Review: The Memory Police by Yoko Ogawa

The Memory Police by Yoko Ogawa, trans. by Stephen Snyder (Pantheon 2019)

Reviewed by Rebecca Valley

“’Long ago, before you were born, there were many more things here,’ my mother used to tell me when I was still a child. ‘Transparent things, fragrant things… fluttery ones, bright ones…” (3)

In her essay “Fairy Tale is Form, Form is Fairy Tale,” author Kate Bernheimer defines the fairy tale for a contemporary audience – what fairy tales are made of, what doors they can open.

“With their flatness, abstraction, intuitive logic, and normalized magic, fairy tales hold a key to the door fiercely locked between so-called realism and nonrealism, convention and experimental-ism, psychology and abstraction. A key for those who see these as binaries, that is.”

Continue reading

Review: The Vegetarian by Han Kang

kang

The Vegetarian by Han Kang (Hogarth Books, 2015) trans. by Deborah Smith

Reviewed by Rebecca Valley

On the surface, the story of Han Kang’s Man Booker prize-winning novel The Vegetarian sounds almost like a fairy tale. It is the story, after all, of a woman desperate to become a tree. But the pages themselves weave a different sort of tale – one of nightmares, of abuse, of the misunderstandings and cruelties which stem from an attempt at independence. In three parts, it winds itself around one starving woman, and the myriad ways the other characters seek to control her desires. It is horrifying, stark, unflinching book which sneaks up on you, startles you. After reading this book, I was afraid to look in the mirror. Continue reading

Review: Rain of the Future by Valerie Mejer

rain-of-the-future

Rain of the Future by Valerie Mejer (Action Books, 2013) Trans. by Forrest Gander, C.D. Wright, and A.S. Zelman-Doring

Reviewed by Rebecca Valley

In her book Rain of the Future, Valerie Mejer begins underwater. She writes:

 

“In the green water I saw your eye and in it I saw that Arabian palace

filled with birds and broken glass.

My sun-baked body at the edge,

wind in my lungs, its whistle,

my torn world, my grief,

my soggy passport, my shell with no pearl,

you lift them, delicate cloud, into a liquid world.” (15)

Continue reading

SNOW: Tolstoy, Rasputin, Others and Me by Teffi

51uhkr0cdsl-_sy344_bo1204203200_

Tolstoy, Rasputin, Others, and Me: The Best of Teffi (New York Review of Books Classics, 2016)

Reviewed by Rebecca Valley

I can thank Women in Translation Month for my introduction to Russian author Teffi, born Nadezhda Lokhvitskaya in St. Petersburg, Russia in 1872. Last year, the New York Review of Books published two translations of her work, Memories: From Moscow to the Black Sea, an account of her last few months living in the Russia and the Ukraine before she was forced into exile in Paris in the 1920s and 30s, and Tolstoy, Rasputin, Others and Me, a collection of autobiographical short stories that span everything from her flirtations with Rasputin to life as a writer in the months before the Russian Revolution. I chose the latter collection because I’m a sucker for Rasputin, but these stories delve so much deeper – into the difficulties of motherhood, finding a place for art in revolution, and discussions of power and powerlessness as a woman at the turn of the century – and they accomplish all that with a stunning balance of humor and poetic language. Suffice to say, I devoured these stories in a weekend, and I have plans to snag a copy of Memories at the next appropriate moment. Continue reading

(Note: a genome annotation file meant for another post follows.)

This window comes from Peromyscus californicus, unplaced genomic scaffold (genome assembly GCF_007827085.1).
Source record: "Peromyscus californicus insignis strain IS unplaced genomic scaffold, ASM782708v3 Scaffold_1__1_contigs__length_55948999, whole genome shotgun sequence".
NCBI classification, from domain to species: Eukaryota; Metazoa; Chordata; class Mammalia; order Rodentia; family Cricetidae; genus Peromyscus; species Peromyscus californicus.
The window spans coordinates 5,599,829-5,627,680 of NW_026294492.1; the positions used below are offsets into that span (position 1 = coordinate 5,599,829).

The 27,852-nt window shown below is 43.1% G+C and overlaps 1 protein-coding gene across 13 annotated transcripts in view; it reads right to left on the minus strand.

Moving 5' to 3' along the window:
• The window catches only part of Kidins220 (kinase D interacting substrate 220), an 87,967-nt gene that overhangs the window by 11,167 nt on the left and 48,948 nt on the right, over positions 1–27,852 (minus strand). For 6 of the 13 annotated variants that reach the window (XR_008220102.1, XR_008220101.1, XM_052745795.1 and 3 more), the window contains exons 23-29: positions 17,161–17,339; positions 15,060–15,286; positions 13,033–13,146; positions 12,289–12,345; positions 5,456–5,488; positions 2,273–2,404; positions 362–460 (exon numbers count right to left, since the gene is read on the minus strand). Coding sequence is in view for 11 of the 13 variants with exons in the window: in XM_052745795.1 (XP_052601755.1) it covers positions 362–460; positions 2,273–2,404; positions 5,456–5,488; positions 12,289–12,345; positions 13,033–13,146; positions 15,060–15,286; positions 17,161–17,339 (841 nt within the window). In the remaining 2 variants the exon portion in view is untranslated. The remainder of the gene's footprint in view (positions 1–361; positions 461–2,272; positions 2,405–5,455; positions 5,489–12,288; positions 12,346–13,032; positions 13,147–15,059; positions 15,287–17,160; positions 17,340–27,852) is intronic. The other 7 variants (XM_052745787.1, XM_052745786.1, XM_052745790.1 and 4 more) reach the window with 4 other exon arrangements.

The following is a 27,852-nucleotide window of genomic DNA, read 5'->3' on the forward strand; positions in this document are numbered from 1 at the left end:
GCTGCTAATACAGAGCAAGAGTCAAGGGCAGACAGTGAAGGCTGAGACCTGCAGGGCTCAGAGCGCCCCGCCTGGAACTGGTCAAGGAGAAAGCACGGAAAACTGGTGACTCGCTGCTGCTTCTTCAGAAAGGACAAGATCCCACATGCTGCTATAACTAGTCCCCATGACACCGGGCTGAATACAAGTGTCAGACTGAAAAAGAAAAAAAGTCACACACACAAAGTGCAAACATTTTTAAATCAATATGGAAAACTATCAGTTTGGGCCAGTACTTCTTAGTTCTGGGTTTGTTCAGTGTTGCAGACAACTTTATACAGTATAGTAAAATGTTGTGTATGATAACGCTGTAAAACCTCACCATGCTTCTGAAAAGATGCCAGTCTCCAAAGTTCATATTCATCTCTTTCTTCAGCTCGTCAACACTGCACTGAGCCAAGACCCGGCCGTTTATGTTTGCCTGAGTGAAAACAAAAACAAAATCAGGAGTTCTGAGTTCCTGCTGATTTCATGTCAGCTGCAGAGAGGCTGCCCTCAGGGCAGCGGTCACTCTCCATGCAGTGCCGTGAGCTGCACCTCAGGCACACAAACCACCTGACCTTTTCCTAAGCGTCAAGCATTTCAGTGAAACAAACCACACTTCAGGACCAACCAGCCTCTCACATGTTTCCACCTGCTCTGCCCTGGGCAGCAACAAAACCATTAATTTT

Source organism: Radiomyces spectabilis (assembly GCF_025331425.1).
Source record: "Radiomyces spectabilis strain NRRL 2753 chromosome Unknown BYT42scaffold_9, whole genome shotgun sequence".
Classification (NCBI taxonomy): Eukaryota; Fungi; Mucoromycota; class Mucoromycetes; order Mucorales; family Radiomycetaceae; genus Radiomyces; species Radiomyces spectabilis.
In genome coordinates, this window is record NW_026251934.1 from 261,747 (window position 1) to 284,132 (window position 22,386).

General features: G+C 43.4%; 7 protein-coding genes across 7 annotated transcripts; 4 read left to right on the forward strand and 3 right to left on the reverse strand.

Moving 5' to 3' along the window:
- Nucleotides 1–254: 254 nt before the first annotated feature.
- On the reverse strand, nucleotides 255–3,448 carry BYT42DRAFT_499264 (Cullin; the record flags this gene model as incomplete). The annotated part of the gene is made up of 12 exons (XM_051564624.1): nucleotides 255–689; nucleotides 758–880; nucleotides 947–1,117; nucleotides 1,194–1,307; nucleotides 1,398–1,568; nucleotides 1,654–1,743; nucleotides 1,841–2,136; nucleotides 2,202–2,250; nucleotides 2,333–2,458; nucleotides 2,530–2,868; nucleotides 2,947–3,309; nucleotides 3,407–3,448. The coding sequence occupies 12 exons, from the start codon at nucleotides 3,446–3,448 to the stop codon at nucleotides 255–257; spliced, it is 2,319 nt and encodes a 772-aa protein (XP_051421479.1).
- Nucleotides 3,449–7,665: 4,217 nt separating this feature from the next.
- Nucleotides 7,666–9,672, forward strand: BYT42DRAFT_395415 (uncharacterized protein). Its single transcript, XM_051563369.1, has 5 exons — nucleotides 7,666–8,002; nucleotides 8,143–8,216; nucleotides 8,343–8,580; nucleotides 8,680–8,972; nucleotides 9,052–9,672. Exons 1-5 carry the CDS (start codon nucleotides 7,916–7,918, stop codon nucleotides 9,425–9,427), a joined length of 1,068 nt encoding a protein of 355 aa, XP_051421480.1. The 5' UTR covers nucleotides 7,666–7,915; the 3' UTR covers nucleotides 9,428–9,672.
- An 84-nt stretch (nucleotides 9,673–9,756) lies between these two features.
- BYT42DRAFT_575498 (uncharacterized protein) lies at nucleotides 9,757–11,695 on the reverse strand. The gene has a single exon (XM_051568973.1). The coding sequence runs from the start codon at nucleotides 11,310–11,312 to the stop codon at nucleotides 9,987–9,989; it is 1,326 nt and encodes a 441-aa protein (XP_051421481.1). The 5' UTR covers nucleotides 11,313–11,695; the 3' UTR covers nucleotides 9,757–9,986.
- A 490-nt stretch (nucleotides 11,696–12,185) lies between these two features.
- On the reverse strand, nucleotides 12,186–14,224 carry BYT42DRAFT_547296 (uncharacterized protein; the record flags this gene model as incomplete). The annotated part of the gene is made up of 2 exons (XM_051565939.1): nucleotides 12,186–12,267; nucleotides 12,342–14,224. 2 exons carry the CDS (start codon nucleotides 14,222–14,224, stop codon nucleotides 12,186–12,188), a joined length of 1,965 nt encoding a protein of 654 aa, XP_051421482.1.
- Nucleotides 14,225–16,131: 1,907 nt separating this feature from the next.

Review: Mãn by Kim Thuy

kim thuy

Mãn by Kim Thúy, trans. by Sheila Fischman (Vintage Canada, 2015)

Reviewed by Rebecca Valley

Usually, the books I pluck from bookstore shelves are familiar – familiar authors, familiar titles from endless lists of books I have to read before I die lest I pass on without have experienced the one literary treasure I’d been holding out for. This book was different.

I found Kim Thuy’s novel Mãn in the clearance section of Elliot Bay Books in Seattle, a little gem among a hodgepodge of forgotten coffee table history tomes and books of smoothie recipes. Continue reading

Recommended Reading: Women in Translation


by Rebecca Valley

#WITMonth snuck up on me. I was busy tying up all the loose ends from our August 1st launch, and when I finally resurfaced I discovered that my Twitter feed was inundated with a library’s worth of books by ladies from around the world. Among the stacks of recommendations were old favorites like Silvina Ocampo and Isabel Allende, and acquaintances like Han Kang, whose book The Vegetarian has been on my to-read list for months. What truly amazed me, though, was the sheer number of authors I’d never discovered — women whose names I had never heard, whose titles I had yet to uncover. Continue reading